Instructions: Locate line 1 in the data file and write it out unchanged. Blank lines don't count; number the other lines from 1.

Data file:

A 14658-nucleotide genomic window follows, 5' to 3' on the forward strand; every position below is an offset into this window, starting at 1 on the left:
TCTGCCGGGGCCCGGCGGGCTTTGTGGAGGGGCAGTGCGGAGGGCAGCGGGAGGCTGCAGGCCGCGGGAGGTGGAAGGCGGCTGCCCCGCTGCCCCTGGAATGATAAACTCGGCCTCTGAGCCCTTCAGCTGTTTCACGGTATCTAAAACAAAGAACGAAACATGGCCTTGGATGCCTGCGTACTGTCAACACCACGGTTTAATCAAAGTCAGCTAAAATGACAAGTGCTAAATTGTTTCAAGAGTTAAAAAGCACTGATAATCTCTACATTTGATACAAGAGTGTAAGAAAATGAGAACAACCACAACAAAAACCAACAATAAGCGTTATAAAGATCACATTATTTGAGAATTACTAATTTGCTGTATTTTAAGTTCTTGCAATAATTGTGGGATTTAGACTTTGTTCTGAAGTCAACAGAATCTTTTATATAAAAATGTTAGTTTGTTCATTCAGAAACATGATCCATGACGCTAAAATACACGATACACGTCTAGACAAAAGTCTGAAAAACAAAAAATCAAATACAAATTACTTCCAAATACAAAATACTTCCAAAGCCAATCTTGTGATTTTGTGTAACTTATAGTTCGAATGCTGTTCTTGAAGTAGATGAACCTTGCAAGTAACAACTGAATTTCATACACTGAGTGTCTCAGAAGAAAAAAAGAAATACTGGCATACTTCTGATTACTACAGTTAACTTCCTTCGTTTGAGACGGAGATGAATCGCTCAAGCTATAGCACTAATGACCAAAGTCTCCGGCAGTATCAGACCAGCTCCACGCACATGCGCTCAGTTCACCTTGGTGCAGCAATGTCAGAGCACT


A 14658-nucleotide genomic window follows, 5' to 3' on the forward strand; every position below is an offset into this window, starting at 1 on the left: